The Past Is Pointing To Future Property Prosperity

The Past Is Pointing To Future Property Prosperity
June 15, 2013 Simon Pressley

Confucius says: Study the past if you would define the future. I say: Study the past 16 years of property metrics in Australia and you will see signs that a strong growth period might well be upon us. Now, I know Confucius’ pearl of wisdom fits neater on a fortune cookie, but my advice is just as sage: history is pointing to an exciting trend in property prices and investors would be wise not to ignore the signs.

According to REIA data, the average Australian capital city property was worth $165,000 in June 1997. Despite riding a rollercoaster of peaks and troughs over the following 16 years, the average property grew by 7.6 per cent a year to now be worth $525,000. I think this is a healthy outcome worthy of a closer look.

Plotting the Australian capital city median property value against the national unemployment rate and the RBA cash rate for the period from June 1997 to December 2012 reveals there were three periods of significant interest rate reductions in that time: one during 2001, another in 2009—and, most interesting to us, we are currently in the midst of the third right now.

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Hot on the heels of both of the first two of these interest rate reductions was a bigger than normal surge in property values. Booms, if you will.

Significantly for today’s property outlook, interest rates and unemployment rates are both lower now than they were for the booms of 2001 and 2009—and so the smart money would seem to be on another surge in property values being about to ramp up.

Bellowing about boom times is always a bit risky of course, but the trends are there for the taking. And if we add in the long laundry list of current economic factors that can also play a positive role—lowest interest rates in over 50 years; an increase in home loan activity; an increase in consumer confidence as measured by Westpac and Genworth; rising population growth (housing demand); the fact that building approval levels (supply) haven’t kept pace with demand; low vacancy rates nationally; falling stock on market figures across most capitals; and increasing buyer activity nationally—a pretty convincing picture starts to emerge.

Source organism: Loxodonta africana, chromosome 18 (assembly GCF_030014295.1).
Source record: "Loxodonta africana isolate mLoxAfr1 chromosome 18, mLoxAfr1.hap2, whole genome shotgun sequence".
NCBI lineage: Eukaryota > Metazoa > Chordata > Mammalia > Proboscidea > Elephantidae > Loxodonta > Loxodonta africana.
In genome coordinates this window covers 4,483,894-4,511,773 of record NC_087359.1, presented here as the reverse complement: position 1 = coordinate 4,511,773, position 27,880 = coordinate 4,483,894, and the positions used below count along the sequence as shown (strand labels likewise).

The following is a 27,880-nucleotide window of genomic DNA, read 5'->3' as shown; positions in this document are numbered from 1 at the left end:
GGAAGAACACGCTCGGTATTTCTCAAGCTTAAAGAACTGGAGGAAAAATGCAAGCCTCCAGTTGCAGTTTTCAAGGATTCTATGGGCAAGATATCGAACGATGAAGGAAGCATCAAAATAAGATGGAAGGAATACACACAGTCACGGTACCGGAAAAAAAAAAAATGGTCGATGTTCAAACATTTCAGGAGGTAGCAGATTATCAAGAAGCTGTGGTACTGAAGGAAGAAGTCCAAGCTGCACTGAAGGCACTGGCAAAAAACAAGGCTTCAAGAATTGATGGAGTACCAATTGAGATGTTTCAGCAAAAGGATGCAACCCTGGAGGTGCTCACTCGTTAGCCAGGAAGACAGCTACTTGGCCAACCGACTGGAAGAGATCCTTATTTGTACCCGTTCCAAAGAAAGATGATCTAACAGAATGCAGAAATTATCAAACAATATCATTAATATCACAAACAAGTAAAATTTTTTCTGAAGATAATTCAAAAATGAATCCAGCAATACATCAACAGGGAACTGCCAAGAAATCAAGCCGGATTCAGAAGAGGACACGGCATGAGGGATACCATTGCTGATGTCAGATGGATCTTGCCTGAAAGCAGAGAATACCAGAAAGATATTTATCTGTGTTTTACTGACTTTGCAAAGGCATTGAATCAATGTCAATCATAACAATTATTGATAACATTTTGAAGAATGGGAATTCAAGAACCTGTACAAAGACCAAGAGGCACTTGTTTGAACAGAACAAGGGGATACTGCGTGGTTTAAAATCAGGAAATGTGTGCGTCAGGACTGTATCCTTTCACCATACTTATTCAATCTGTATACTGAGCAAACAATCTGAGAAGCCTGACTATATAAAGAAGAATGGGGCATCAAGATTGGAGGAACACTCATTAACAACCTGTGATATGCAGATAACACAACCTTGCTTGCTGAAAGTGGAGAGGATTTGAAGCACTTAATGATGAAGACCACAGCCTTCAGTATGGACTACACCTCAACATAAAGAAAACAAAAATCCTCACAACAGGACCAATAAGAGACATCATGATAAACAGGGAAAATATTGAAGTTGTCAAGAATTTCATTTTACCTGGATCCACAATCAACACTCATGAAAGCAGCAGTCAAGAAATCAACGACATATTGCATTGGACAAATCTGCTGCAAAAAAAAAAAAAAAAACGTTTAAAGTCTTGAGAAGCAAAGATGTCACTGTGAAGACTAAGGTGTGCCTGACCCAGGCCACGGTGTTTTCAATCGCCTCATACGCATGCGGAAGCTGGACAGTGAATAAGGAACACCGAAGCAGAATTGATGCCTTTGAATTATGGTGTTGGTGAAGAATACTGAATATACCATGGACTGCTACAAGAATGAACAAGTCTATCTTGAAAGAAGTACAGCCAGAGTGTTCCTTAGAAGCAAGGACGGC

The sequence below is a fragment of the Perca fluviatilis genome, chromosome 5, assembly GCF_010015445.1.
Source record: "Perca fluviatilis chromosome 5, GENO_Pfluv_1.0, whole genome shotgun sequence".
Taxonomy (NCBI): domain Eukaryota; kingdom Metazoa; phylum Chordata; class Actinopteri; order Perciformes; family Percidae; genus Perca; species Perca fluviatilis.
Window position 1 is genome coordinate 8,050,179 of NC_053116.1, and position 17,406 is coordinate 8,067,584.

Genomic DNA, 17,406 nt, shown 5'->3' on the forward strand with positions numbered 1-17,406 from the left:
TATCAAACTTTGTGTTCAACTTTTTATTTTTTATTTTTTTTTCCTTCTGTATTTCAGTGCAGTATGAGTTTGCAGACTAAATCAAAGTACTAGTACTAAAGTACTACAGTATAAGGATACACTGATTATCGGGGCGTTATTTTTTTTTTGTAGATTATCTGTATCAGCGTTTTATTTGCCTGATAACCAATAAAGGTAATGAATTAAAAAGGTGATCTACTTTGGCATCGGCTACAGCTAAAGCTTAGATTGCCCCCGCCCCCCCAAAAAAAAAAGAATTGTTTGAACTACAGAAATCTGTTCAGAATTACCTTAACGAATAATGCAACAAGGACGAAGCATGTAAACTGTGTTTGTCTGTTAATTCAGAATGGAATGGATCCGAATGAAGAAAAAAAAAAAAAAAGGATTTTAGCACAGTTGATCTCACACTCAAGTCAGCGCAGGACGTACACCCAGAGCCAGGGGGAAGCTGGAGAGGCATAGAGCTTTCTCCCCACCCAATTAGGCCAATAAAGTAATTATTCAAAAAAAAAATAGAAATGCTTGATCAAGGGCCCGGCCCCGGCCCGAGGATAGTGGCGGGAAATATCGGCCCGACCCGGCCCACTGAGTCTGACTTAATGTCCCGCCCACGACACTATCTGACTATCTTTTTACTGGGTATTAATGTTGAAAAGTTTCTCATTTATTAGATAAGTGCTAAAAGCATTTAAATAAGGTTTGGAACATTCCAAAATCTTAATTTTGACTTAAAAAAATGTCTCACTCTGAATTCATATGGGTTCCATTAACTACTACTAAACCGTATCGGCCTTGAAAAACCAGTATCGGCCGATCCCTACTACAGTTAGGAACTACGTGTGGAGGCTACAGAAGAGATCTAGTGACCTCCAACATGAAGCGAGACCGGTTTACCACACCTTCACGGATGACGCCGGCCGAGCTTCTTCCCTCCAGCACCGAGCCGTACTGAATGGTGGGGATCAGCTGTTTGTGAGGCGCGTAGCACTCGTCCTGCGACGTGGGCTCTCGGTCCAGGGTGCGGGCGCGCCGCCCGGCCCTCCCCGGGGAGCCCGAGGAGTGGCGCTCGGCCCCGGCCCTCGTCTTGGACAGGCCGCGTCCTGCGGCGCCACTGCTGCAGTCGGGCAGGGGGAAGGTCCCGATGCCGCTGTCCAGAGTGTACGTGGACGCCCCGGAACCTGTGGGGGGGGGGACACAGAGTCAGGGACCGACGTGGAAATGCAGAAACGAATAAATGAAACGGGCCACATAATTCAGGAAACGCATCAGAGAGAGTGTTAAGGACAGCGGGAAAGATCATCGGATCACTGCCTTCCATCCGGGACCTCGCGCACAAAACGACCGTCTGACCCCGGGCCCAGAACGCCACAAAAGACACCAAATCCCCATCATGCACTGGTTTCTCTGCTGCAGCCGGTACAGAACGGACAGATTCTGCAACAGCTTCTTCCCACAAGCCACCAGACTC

In our search for suitable properties for our investors, Propertyology is already observing increased buyer activity and less properties for sale in several markets across the country.

One cautionary note of course is that consumers are currently more conservative with their spending habits and leveraging than they were in years gone by, and this might put the brakes on a fully-fledged boom.

But, regardless, the data points to very strong fundamentals for Australian property markets. And Confucius is well known for being wise!

Propertyology are Australia’s most respected Buyer’s Agents, not just analysts.


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